All photos and text contained in this blog are copyright Gary Walts 2010
Also, please visit my web site at: www.garywalts.com

Monday, April 5, 2010

Day Thirtyfour: Hallway

It was pretty much 50 degrees in Chaumont, NY, this morning. I would have to say that march came in and went out like a lamb. What will April bring? Showers? If April showers bring May flowers, what do May flowers bring?

Mayflowers bring pilgrims.

How does one go about making a photograph of something? When something catches my eye the first thing I do is determine just what is it that I'm noticing. Then I try to figure out how to photograph it. In the photo above it was the light falling on the wall. I started shooting that. First just the pattern of light. But something didn't seem to be clicking. I began moving around in the hallway, looking through the viewfinder. I shot a variety angles with various exposures and focal lenghs of the zoom lens. Ultimately I liked this one the best. Notice how I carefully utilized the lines that exist in the scene. The lines that make up the door, the hallway, the receding lines created by the boards in the flooring. This is not accidental. I keep adjusting the camera position, paying attention to the lines as I shoot. These lines make up various shapes. Those shapes are the real core of what I see, and how I go about composing an image. Almost all of my photos I see as a colection of shapes. What makes one photo different from the other is what those shapes are filled with.

Sunday, April 4, 2010

Day Thirtythree: Happy Easter

If nothing else, I want to wish everyone a happy Easter. Let's not forget that hiding behind the Easter bunny, Easter eggs, and jelly beans is an important message. Should be the other way around. Anyhow, This may be all I am able to give to the blog today. It's 1:00pm. I'll try to add more later.
9:30pm I added this photo. These women dressed up for a special Sunday service celebrating the re-opening of their church after it had been closed for a year for repairs.

Saturday, April 3, 2010

Day Thirtytwo: Speaking of Churches...

It's another great day in Chaumont, NY. Two hours of guitar this morning. Then some yard work befor y Better Half goes to work later this afternoon.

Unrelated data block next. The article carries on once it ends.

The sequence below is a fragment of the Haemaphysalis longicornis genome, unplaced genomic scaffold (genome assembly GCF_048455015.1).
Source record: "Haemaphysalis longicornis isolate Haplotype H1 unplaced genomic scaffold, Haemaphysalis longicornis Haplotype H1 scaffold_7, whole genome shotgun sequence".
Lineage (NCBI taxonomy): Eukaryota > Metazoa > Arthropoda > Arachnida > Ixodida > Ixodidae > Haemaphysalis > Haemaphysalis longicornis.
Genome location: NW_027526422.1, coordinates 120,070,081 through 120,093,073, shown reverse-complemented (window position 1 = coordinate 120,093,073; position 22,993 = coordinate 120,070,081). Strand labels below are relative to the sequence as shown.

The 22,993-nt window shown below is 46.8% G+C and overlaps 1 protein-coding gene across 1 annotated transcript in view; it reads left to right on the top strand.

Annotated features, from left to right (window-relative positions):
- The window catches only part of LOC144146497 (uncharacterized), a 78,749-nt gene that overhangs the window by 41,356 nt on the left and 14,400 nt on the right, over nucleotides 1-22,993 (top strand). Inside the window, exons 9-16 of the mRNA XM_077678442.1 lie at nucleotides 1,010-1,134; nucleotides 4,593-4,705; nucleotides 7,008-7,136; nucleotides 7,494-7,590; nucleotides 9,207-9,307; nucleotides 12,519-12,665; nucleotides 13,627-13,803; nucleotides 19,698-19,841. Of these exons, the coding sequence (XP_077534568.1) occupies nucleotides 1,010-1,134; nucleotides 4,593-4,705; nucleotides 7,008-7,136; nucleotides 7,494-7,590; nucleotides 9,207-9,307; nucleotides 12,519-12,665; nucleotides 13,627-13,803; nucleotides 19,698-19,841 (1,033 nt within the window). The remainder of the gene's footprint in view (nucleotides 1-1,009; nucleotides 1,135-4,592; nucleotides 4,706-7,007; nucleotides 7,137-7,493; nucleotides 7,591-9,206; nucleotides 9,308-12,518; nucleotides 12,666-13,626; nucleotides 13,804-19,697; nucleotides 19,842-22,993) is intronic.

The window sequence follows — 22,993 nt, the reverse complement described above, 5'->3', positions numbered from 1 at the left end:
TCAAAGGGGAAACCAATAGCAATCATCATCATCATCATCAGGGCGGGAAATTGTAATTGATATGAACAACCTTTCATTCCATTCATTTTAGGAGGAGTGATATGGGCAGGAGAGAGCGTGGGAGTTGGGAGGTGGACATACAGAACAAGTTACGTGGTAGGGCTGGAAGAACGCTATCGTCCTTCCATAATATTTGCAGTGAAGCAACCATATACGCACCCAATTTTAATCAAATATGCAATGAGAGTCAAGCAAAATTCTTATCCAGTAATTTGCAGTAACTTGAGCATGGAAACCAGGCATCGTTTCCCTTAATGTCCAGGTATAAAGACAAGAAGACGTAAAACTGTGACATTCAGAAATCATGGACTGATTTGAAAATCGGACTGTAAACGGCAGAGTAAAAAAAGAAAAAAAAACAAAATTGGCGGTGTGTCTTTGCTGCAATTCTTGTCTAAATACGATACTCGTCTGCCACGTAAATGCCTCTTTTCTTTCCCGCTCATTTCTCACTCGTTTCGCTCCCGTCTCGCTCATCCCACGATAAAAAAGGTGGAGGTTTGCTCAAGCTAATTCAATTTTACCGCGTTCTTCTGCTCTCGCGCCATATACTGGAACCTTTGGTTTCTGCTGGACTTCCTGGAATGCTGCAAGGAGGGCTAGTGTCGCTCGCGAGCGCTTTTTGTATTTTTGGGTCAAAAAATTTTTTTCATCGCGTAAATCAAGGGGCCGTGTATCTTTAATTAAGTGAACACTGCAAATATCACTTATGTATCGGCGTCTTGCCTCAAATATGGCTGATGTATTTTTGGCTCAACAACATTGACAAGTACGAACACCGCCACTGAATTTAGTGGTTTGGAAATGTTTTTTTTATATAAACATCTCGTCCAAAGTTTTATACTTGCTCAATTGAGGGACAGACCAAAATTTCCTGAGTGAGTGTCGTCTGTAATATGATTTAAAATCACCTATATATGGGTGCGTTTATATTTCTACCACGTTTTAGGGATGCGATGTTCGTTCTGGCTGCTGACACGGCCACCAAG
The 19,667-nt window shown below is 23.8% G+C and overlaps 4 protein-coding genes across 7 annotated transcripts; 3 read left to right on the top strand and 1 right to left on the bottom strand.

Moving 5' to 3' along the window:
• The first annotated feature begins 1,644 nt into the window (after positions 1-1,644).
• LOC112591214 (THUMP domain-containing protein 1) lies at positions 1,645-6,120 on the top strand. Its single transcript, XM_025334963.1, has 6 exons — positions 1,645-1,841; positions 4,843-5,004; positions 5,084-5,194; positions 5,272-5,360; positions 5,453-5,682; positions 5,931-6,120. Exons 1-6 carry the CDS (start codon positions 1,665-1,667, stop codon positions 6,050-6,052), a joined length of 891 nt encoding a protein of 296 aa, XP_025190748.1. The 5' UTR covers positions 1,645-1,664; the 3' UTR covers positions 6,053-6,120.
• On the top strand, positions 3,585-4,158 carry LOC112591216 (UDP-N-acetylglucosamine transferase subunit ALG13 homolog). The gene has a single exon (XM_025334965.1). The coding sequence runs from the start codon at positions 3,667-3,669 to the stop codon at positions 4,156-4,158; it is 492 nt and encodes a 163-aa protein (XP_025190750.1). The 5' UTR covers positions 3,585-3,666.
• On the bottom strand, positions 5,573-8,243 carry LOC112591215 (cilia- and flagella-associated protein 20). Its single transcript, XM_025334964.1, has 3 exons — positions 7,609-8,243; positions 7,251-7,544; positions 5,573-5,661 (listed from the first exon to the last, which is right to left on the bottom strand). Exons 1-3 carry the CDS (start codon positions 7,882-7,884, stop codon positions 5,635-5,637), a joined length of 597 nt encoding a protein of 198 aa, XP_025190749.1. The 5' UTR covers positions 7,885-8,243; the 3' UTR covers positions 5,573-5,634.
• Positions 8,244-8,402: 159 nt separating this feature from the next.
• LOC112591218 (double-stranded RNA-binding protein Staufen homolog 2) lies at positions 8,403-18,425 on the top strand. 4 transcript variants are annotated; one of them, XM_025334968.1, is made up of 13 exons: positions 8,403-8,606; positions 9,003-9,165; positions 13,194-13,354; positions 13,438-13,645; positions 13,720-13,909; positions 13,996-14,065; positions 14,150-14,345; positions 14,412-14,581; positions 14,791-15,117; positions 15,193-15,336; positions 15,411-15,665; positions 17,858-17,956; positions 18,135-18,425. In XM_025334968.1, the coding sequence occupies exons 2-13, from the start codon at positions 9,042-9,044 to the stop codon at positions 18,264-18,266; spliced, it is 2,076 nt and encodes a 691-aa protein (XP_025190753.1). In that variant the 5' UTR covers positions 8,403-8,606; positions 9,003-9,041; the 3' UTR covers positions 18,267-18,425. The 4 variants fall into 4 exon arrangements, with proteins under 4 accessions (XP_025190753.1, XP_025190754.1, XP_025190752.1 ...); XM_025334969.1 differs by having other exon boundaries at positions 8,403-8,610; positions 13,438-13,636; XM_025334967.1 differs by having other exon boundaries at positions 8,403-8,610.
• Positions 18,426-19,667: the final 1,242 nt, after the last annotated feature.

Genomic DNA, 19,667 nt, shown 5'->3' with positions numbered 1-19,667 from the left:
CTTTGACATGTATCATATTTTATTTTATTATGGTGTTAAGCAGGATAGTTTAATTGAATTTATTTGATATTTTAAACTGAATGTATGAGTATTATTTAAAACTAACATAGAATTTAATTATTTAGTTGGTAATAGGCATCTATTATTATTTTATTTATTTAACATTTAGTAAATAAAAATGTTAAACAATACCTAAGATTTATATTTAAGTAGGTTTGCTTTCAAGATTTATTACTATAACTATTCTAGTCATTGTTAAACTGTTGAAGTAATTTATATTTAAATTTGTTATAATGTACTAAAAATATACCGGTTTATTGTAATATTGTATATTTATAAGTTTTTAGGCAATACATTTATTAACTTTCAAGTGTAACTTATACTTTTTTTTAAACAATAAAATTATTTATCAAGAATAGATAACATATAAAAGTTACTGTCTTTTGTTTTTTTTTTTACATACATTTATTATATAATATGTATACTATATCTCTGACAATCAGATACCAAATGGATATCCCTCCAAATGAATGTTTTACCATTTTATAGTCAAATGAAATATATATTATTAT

I don't seem to have a killer photo that I have taken in the last day or two, but, speaking of churches yesterday, I found this photo of a church in Pompey, NY as I was looking for another church photo. I made this image after my photo shoot and Sunday service was over. I was leaving and looked up at the sky and just took the photo.

Friday, April 2, 2010

Day Thirtyone: Good Friday

At 6:00AM this morning it was 48 degrees in Chaumont, NY. High's will approach 80. WOW! You would have to live here to appreciate it.

This photo I took at a Russian Orthodox church. Commentary to follow later today.

The Catholic church has gotten a lot of bad press in recent times. That's unfortunate and my opinions about that are a subject for another day. But, Let me start today with the fact that I was raised a Catholic. You won't be surprised then when I tell you I grew up in a family of ten kids. My mother saw to it that we were raised as good Catholics. We went to a small church in Evans Mills, NY. I went through first communion, confirmation and the like. I attended a couple of weeks of church school in the Summer. As a young adult I drifted away from the church, mostly because I didn't fully understand Catholocism. The church wasn't a big part of my life. Now, as a photographer I have photographed many weddings for over twenty years in many churches of many denominations. Because most weddings take place on Saturdays, I have worked Sundays for the Post-Standard for about twentyfive years. Those Sundays have taken me into a great many, diverse churches. I have been in every kind of church you can imagine, for all kinds of reasons and holidays. These include Russian Orthodox from where I made the above photo, to lots of small mom & pop churches and mega churches headed by wealthy evangelistic type preachers. I found some of those churches and their leaders to be somewhat disconcerting. There were a great many Catholic churches I have attended all these years also. The bottom line for me is this: If it were not for the fact that I worked Sundays and were paid to be at all of these Sunday services, I would never have been in church period. (Other than for Saturday weddings). It is difficult to ignore God and Christianity and your own spiritual beliefs when you go to church almost every Sunday, even if you are being paid to be there. Attending and comparing all those different churches and religions has lead me back to the Catholic Church. I have learned the Catholic Church to be solid and unwavering, with a consistent message. The church, like any church, gets blemished by some of the people within it. I reiterate, the problem is not Catholocism, it is certain people within it that have faults and weaknesses.